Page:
In the Enhanced Suppression of the Platelet IIb/IIIa Receptor with Integrilin
Therapy (ESPRIT) trial, treatment with eptifibatide, a platelet glycoprotein
IIb/IIIa integrin blocker, was found to reduce the ischemic complications
of nonurgent coronary stent implantation at 48 hours and 30 days.
To determine whether eptifibatide treatment continues to provide durable,
long-term benefit after coronary stent intervention.
Design and Setting
The ESPRIT trial was a randomized, double-blind, placebo-controlled,
parallel-group, crossover-permitted trial conducted from June 1999 through
February 2000 at 92 tertiary care centers in the United States and Canada.
A total of 2064 patients scheduled to undergo nonurgent percutaneous
coronary intervention with stent implantation.
Patients were randomly assigned to receive placebo (n = 1024) or eptifibatide
(two 180-µg/kg boluses, 10 minutes apart, with a continuous infusion
of 2.0 µg/kg per minute; n = 1040), started immediately before stent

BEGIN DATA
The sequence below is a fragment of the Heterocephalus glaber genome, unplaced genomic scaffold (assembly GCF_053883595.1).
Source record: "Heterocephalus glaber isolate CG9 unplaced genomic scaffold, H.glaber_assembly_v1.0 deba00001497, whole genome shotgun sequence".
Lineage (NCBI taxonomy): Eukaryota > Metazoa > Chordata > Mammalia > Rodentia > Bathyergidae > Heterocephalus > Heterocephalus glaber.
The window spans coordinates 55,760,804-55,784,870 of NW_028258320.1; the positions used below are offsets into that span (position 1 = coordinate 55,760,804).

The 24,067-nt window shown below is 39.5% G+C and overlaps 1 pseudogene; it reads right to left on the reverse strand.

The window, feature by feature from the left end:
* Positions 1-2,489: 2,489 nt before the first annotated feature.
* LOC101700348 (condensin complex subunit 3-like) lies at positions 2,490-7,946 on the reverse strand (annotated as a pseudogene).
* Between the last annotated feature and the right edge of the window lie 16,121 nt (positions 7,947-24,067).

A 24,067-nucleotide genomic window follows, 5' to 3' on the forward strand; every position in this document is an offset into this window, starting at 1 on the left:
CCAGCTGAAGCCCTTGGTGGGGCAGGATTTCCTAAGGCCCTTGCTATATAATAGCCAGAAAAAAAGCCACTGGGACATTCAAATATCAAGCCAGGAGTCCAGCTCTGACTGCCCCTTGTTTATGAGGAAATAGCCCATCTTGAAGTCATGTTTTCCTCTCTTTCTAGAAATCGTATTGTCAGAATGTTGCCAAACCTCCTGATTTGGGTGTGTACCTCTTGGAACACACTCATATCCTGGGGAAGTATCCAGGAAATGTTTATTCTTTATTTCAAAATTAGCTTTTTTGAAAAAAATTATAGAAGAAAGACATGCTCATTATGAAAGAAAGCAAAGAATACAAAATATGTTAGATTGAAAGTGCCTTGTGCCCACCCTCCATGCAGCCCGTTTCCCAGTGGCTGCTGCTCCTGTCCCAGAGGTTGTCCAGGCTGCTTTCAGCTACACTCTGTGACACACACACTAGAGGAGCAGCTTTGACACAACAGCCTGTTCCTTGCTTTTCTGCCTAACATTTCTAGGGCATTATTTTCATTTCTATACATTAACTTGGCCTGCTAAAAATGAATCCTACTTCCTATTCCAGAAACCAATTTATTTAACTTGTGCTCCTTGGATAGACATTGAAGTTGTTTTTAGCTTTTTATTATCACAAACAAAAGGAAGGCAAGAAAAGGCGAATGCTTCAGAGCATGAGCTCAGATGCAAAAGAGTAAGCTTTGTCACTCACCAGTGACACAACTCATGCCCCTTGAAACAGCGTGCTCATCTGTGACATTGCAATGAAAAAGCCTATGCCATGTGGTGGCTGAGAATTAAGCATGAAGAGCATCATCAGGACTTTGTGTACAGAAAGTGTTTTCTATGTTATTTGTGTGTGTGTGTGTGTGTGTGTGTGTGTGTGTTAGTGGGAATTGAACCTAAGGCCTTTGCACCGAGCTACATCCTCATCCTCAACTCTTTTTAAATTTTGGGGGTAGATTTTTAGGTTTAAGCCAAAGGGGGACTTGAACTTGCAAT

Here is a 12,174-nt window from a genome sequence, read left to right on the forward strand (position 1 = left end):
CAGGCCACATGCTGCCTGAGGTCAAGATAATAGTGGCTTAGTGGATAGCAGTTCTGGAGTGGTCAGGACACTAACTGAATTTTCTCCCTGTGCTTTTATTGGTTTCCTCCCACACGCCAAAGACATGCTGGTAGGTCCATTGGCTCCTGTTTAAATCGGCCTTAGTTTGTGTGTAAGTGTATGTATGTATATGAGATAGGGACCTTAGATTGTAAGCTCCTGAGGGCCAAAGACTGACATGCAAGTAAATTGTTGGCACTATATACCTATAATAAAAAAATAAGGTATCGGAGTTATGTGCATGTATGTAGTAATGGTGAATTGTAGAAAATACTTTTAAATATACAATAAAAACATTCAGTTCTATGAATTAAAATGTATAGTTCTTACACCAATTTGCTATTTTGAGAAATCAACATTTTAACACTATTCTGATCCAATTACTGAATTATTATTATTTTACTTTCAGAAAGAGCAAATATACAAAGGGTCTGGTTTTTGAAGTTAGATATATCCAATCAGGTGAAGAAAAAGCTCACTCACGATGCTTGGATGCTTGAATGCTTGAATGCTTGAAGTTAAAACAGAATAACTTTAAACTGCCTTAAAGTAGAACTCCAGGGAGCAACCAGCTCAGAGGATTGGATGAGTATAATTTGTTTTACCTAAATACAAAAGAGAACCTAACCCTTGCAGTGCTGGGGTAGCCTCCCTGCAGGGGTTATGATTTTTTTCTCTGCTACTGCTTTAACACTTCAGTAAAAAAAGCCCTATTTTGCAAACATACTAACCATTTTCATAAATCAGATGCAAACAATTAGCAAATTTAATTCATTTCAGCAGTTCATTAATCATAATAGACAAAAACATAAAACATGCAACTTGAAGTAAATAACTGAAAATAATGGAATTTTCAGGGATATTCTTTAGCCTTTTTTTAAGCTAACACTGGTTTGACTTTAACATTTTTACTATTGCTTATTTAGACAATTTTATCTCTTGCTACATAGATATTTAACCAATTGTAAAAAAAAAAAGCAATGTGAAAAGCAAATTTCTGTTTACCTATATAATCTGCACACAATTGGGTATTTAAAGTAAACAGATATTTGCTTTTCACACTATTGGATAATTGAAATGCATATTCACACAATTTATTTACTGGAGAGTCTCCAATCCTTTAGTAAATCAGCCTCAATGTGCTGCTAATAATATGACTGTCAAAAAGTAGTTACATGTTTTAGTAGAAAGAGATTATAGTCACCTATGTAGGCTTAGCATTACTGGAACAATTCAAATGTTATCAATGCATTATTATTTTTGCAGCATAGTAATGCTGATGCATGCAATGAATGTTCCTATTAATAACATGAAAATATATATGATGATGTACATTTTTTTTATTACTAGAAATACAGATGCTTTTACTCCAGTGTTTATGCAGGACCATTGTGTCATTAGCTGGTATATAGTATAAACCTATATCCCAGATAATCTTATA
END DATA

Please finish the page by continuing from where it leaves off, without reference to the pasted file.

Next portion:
implantation and continued for 18 to 24 hours. Patients also received aspirin,
heparin, and a thienopyridine.
Main Outcome Measures
Composite rates of death or myocardial infarction (MI) and death, infarction,
or target vessel revascularization during the 12 months after enrollment.
Complete follow-up data were available for 988 patients given eptifibatide
(95.0%) and 976 patients given placebo (95.3%). By 12 months, the composite
of death or MI had occurred in 8.0% of eptifibatide-treated patients and in
12.4% of placebo-treated patients (hazard ratio [HR], 0.63; 95% confidence
interval [CI], 0.48-0.83; P = .001). The composite
rate of death, MI, or target vessel revascularization was 17.5% in eptifibatide-treated
patients vs 22.1% in placebo-treated patients (HR, 0.76; 95% CI, 0.63-0.93; P = .007).
Long-term outcomes of nonurgent coronary stent implantation appear to
be improved through blockade of the platelet glycoprotein IIb/IIIa integrin